Back Belgium should speed up the social inclusion of persons with disabilities

Country visit report
Strasbourg 28/01/2016
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Belgium should speed up the social inclusion of persons with disabilities

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“Belgium is failing to uphold the rights of persons with disabilities to live independently and be included in the community. Planned measures to improve the situation should be implemented as a matter of priority” said today Nils Muižnieks, Council of Europe Commissioner for Human Rights, while releasing a report on his visit to the country, carried out from 14 to 18 September 2015. The report also focuses on the human rights of migrants, asylum seekers, and Roma and Travellers.

The widespread institutionalisation of persons with disabilities, combined with a lack of community-based services, limits these persons’ possibilities to lead an autonomous life, a right enshrined in the UN Convention on the Rights of Persons with Disabilities. This problem is compounded by the high number of children with disabilities who are educated in specialised schools, separately from other children, with little prospect of being reintegrated into mainstream education. Commissioner Muižnieks calls for a nation-wide commitment towards the inclusion of children with disabilities in mainstream education.

Additionally, the detention of persons with psychosocial and intellectual disabilities in overcrowded psychiatric wards in Belgian prisons, without providing them with adequate treatment, remains an outstanding serious problem, in spite of several judgments of the European Court of Human Rights which found Belgium in violation of the European Convention on Human Rights in this area. “Belgium must take swift action to address these violations. Some positive steps have been taken in 2014, such as the building of a new specialised facility and the adoption of legislation easing transfers from the penitentiary system to health care institutions. The implementation process must now accelerate.”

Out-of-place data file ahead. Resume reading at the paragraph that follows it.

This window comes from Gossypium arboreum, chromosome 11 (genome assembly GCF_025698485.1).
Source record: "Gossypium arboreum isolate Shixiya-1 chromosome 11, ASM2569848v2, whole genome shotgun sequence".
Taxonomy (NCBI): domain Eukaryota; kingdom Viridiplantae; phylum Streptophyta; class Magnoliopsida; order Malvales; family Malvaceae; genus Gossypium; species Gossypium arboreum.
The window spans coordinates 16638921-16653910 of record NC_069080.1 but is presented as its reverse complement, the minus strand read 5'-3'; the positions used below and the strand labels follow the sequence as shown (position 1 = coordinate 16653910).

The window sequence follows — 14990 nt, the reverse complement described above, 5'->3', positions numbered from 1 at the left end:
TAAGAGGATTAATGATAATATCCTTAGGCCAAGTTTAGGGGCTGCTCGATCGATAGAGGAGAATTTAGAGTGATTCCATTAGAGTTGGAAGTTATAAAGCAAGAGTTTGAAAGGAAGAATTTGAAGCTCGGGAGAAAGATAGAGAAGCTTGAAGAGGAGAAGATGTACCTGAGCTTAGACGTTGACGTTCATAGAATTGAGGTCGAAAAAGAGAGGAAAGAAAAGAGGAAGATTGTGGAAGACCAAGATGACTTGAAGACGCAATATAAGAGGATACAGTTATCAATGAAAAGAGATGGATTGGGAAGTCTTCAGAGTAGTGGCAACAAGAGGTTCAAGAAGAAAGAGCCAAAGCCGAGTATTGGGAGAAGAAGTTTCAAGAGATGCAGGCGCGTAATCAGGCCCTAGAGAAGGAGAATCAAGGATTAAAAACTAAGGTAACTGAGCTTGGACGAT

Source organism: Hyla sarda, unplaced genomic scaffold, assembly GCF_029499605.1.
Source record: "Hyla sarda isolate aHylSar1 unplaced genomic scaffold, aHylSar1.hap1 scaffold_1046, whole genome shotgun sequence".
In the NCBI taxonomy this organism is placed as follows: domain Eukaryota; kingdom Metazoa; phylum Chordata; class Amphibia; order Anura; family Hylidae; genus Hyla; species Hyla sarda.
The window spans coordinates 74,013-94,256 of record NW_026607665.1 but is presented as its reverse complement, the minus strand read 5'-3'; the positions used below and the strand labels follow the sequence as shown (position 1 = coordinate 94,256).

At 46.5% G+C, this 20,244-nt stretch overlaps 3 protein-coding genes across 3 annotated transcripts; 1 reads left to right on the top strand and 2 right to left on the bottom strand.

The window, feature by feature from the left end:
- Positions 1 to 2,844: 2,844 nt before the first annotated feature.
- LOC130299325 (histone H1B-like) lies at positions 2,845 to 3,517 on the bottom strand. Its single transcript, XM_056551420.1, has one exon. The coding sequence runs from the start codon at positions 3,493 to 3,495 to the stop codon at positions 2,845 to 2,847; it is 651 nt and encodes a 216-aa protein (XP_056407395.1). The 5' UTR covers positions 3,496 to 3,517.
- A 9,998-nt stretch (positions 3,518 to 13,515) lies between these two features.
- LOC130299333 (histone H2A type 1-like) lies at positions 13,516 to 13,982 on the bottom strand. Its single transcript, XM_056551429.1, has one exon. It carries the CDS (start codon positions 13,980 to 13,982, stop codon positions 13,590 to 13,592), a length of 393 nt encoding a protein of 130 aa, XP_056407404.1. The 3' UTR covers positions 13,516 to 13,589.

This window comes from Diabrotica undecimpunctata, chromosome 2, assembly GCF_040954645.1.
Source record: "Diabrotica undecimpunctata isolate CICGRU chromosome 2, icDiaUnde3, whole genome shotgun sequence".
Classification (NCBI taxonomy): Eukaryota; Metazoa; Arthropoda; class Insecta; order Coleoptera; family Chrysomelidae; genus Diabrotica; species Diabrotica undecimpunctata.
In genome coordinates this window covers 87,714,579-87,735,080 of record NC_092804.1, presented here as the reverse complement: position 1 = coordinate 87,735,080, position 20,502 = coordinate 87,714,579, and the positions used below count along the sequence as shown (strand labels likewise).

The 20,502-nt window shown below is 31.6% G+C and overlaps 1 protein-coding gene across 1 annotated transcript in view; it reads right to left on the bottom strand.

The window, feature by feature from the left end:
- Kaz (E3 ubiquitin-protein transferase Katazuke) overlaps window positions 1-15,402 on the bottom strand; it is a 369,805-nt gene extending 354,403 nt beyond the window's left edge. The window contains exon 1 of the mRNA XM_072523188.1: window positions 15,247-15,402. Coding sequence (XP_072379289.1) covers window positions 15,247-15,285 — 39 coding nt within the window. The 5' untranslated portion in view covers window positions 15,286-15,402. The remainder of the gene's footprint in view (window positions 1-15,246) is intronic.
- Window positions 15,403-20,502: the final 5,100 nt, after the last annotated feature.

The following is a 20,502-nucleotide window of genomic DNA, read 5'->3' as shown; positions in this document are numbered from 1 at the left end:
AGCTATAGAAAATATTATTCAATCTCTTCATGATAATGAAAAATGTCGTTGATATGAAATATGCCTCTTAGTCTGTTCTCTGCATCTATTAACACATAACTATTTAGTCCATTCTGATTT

As regards migration and asylum, the Commissioner welcomes Belgium’s bolstered reception capacity and increased resettlement quota. However, he urges the authorities to speed up the registration of newly arrived asylum seekers so that they are not left without accommodation while registration is pending. He also deplores the widespread practice of detaining asylum seekers at the border and the lack of systematic judicial review of detention. Moreover, the Commissioner welcomes that families of migrants with children are currently accommodated in open family units and calls on the authorities to refrain from resuming the practice of detaining these families in closed detention centres.

As regards Roma migrants, the marginalisation and acute destitution of a limited number of families is of serious concern. “Promising practices providing targeted social assistance and using mediators have been implemented in some cities, notably Ghent. These examples should serve to develop sustainable solutions to improve the situation of Roma families.”

The Commissioner also strongly recommends increasing the number of encampment sites available to Belgian Roma and Travellers and addressing the reported over-representation of foreign Roma children and children of Roma and Traveller background in specialised schools. It is also important to tackle more forcefully all instances of hate speech and discriminatory practices against these communities.